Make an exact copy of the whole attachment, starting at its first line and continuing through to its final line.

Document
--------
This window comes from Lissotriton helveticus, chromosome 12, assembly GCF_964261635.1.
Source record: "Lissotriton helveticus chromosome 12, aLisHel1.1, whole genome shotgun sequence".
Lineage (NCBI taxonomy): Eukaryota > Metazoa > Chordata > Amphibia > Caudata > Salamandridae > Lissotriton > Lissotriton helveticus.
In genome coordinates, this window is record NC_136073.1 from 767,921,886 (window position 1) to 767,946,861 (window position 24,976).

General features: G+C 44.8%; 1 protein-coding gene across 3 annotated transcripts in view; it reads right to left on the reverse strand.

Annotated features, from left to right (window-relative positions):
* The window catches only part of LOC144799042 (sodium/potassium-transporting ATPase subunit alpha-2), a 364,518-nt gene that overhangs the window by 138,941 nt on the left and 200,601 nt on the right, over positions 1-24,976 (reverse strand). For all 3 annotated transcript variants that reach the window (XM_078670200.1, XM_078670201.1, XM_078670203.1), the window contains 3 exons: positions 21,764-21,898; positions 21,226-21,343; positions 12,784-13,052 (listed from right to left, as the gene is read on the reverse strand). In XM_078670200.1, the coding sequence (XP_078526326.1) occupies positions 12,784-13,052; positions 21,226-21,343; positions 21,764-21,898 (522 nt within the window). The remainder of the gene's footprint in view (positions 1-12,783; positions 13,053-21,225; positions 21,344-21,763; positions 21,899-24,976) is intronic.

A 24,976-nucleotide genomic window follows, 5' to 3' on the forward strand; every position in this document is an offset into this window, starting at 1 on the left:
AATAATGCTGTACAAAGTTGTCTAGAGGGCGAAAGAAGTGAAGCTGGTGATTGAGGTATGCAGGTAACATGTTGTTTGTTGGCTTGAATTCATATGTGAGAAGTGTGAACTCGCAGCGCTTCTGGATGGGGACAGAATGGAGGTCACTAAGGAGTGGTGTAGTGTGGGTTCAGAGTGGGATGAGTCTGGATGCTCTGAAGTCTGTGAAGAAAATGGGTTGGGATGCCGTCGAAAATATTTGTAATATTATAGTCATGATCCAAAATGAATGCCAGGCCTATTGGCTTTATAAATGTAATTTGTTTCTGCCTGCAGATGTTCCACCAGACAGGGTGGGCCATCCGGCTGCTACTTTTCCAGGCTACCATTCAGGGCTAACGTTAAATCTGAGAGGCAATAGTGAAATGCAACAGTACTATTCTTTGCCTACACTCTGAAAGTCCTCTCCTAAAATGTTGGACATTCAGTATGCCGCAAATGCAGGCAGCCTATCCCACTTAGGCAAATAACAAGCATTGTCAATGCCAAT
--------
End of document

This window comes from Lissotriton helveticus, chromosome 12, assembly GCF_964261635.1.
Source record: "Lissotriton helveticus chromosome 12, aLisHel1.1, whole genome shotgun sequence".
Lineage (NCBI taxonomy): Eukaryota > Metazoa > Chordata > Amphibia > Caudata > Salamandridae > Lissotriton > Lissotriton helveticus.
In genome coordinates, this window is record NC_136073.1 from 767,921,886 (window position 1) to 767,946,861 (window position 24,976).

General features: G+C 44.8%; 1 protein-coding gene across 3 annotated transcripts in view; it reads right to left on the reverse strand.

Annotated features, from left to right (window-relative positions):
* The window catches only part of LOC144799042 (sodium/potassium-transporting ATPase subunit alpha-2), a 364,518-nt gene that overhangs the window by 138,941 nt on the left and 200,601 nt on the right, over positions 1-24,976 (reverse strand). For all 3 annotated transcript variants that reach the window (XM_078670200.1, XM_078670201.1, XM_078670203.1), the window contains 3 exons: positions 21,764-21,898; positions 21,226-21,343; positions 12,784-13,052 (listed from right to left, as the gene is read on the reverse strand). In XM_078670200.1, the coding sequence (XP_078526326.1) occupies positions 12,784-13,052; positions 21,226-21,343; positions 21,764-21,898 (522 nt within the window). The remainder of the gene's footprint in view (positions 1-12,783; positions 13,053-21,225; positions 21,344-21,763; positions 21,899-24,976) is intronic.

A 24,976-nucleotide genomic window follows, 5' to 3' on the forward strand; every position in this document is an offset into this window, starting at 1 on the left:
AATAATGCTGTACAAAGTTGTCTAGAGGGCGAAAGAAGTGAAGCTGGTGATTGAGGTATGCAGGTAACATGTTGTTTGTTGGCTTGAATTCATATGTGAGAAGTGTGAACTCGCAGCGCTTCTGGATGGGGACAGAATGGAGGTCACTAAGGAGTGGTGTAGTGTGGGTTCAGAGTGGGATGAGTCTGGATGCTCTGAAGTCTGTGAAGAAAATGGGTTGGGATGCCGTCGAAAATATTTGTAATATTATAGTCATGATCCAAAATGAATGCCAGGCCTATTGGCTTTATAAATGTAATTTGTTTCTGCCTGCAGATGTTCCACCAGACAGGGTGGGCCATCCGGCTGCTACTTTTCCAGGCTACCATTCAGGGCTAACGTTAAATCTGAGAGGCAATAGTGAAATGCAACAGTACTATTCTTTGCCTACACTCTGAAAGTCCTCTCCTAAAATGTTGGACATTCAGTATGCCGCAAATGCAGGCAGCCTATCCCACTTAGGCAAATAACAAGCATTGTCAATGCCAAT